You love your practice and are passionate about providing great patient care. However, you have no time for the business and marketing side of it all. But not knowing any creative marketing strategies may leave you with no practice to enjoy.

In our previous blog, we talked about creative marketing strategies like patient education, which may add value to a patient’s overall experience. It also involves your staff engagement to be more receptive and empathic to your patients.

As part of a marketing strategy, you need to continually ask yourself: what exactly are you trying to develop in your practice?

Is it a culture of giving? Is it a culture of excellence? Or is it a culture of improvement and change?

Organizational culture is an essential tool for healthcare marketing. Defining your culture can help your organization move as a single unit with a shared mission to provide the best care to your patient. Luckily, your marketing strategies can be streamlined to promote this culture.

How Do You Define the Culture of Your Practice?

According to an article on health care quality, the following are some of the questions you can ask:

1. Does your organization encourage innovations or stick to traditions?

Asking this question can help in hiring the right staff to your practice. People who want to improve your systems continually will feel frustrated if your culture is traditional and would like to stick to the status quo.

On the other hand, people who like predictability could possibly resist all your efforts at organizational improvement. You might get resistance when introducing new ways of doing things to improve your systems and processes. Your efforts at social media marketing, or creating vlogs and podcasts could be met with indifference.

But if you define the culture at your practice from the beginning, everyone can get onboard with it, or at least determine if they are a good fit.


2. Does your practice encourage autonomy or centralized authority?

Establish your management style from the get-go.

If you prefer to micromanage your staff, you may want to hire those who are comfortable with that style. This way, you can avoid conflict and tension, which may get in the way of a pleasant patient experience. We know even today how word-of-mouth marketing can be helpful or detrimental to your practice.


3. Does your organization prefer a professional and formal atmosphere or a laidback family-oriented type of interaction between patients and staff?

Establish the kind of culture with which you are most comfortable. Mirror this in your marketing strategies, from the set-up of your waiting area to the newsletters you send to your patients.

This way, you keep the type of staff and patients who resonate with your culture. The positive atmosphere will reflect in the quality of service you provide. Hence, you will have higher chances of meeting your patients’ expectations.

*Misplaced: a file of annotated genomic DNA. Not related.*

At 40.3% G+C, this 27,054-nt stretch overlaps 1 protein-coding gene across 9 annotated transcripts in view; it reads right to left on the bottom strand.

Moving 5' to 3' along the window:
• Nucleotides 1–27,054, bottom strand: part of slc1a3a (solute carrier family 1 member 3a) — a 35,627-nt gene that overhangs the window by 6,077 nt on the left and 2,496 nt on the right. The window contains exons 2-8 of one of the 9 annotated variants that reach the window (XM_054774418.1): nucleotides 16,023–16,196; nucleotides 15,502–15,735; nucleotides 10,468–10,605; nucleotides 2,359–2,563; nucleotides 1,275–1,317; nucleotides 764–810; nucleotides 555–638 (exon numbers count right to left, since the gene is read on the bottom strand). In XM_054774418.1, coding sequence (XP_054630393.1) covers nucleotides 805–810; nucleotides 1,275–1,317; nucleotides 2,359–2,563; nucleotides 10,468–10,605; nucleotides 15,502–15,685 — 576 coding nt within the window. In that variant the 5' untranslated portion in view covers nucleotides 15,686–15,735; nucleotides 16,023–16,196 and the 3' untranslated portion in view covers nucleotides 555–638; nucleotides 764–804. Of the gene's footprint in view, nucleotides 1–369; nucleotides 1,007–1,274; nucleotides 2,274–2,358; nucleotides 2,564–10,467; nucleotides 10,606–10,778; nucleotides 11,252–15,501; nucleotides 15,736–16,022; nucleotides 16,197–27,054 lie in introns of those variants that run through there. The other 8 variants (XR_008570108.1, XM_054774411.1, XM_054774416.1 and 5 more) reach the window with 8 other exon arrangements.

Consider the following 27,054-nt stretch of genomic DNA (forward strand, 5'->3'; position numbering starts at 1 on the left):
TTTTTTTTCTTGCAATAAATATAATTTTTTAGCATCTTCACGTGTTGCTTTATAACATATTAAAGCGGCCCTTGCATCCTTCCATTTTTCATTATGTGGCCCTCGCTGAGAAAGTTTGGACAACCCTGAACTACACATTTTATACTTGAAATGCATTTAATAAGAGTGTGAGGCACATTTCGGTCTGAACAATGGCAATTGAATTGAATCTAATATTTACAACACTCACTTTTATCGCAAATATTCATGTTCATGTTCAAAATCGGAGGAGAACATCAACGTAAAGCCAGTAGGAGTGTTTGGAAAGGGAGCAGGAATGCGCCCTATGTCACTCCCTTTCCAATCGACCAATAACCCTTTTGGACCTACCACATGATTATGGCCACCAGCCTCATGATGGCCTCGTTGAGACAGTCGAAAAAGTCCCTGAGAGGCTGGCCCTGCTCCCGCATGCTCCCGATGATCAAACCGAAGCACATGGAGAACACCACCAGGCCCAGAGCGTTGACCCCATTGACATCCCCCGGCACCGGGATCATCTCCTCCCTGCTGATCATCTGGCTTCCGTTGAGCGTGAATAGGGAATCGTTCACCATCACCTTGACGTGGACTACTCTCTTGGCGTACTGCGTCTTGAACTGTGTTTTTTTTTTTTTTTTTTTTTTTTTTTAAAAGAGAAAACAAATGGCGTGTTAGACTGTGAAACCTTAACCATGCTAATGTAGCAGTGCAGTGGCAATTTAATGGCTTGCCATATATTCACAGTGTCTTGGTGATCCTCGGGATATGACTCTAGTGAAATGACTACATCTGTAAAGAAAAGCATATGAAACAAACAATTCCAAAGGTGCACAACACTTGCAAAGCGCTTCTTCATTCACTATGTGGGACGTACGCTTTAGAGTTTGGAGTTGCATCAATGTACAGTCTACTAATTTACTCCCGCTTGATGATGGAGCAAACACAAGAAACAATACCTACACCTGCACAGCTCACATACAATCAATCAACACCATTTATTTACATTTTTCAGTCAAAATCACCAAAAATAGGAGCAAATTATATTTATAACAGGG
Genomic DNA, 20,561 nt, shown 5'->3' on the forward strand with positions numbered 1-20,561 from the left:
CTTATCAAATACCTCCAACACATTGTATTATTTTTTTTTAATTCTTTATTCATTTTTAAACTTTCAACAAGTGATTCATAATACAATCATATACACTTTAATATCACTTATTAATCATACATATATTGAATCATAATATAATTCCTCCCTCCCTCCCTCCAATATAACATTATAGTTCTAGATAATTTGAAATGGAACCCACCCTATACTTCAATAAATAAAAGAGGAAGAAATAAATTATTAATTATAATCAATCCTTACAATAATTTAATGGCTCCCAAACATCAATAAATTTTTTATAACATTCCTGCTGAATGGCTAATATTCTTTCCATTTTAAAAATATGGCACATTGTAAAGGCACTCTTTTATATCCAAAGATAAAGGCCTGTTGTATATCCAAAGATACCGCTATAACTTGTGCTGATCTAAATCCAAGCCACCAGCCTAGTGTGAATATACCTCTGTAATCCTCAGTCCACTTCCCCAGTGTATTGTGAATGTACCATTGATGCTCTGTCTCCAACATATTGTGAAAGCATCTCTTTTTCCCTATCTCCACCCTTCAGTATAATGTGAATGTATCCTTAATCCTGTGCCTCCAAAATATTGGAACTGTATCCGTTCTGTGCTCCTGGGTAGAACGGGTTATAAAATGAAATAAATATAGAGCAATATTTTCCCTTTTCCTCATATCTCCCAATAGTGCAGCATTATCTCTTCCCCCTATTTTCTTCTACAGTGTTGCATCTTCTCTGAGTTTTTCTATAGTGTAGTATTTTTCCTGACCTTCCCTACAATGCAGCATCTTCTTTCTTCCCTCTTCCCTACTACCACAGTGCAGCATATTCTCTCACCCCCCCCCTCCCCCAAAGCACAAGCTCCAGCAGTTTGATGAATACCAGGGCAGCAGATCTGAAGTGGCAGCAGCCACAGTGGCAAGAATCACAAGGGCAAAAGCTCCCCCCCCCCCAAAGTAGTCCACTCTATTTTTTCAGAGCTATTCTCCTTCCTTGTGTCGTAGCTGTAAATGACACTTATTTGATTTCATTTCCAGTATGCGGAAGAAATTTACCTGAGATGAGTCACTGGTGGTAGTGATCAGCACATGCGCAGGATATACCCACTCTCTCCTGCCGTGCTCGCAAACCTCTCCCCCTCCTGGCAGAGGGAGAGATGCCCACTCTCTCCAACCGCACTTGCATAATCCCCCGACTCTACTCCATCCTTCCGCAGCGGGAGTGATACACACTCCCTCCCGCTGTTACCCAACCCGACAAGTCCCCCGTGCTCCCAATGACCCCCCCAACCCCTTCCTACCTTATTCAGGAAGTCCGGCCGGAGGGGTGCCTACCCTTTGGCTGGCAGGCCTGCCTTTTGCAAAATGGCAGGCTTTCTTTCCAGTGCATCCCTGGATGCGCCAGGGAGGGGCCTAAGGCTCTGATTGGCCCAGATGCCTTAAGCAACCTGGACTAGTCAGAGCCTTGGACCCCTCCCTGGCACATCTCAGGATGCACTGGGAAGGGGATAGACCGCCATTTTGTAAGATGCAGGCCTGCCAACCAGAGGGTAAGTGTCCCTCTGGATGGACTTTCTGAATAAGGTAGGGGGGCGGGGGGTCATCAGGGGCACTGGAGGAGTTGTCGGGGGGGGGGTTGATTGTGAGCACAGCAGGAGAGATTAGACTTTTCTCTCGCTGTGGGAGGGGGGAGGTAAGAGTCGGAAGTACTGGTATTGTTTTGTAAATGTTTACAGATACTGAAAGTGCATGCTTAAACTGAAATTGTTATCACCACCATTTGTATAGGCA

4. Does your organization value outcomes or processes?

When you value outcomes, you want to check with your patients on how your practice made a difference in their daily lives. This may mean follow-up phone calls or emails from you or your staff. Such a strategy will reflect your caring culture.

On the other hand, when you value processes, you may want to know, through patient surveys and reviews about your patients’ experiences from scheduling to registration, the waiting time, the billing and payment. Constantly wanting to improve your processes will show your passion for a great patient experience.


5. Does your organization focus more on internal or external issues?

Sometimes having too much focus on a great patient experience may whiplash on your staff who may have to extend office hours to accommodate emergencies. Or too much focus on employee satisfaction may compromise meeting your patient’s needs.

It’s best to talk this out within the organization and be consistent with the kind of culture you want to establish. This way you attract the kind of staff who will stick it out to meet reasonable patient’s expectations.


Today more than ever before, clients, customers and patients can sense an organization’s culture almost immediately. And with all the choices they have, you want your practice to stand out as having a consistent, positive culture throughout the whole patient experience and beyond.

For more creative tips on marketing strategies for your practice, sign up to our newsletter and read our blogs.

Not sure how to develop a marketing strategy? Schedule a practice review here to find out how we can help!

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What Does Organizational Culture Have to Do with Your Practice?
A great patient experience stems from your practice's culture and getting the right staff on board. See how creative marketing impacts each patient's visit.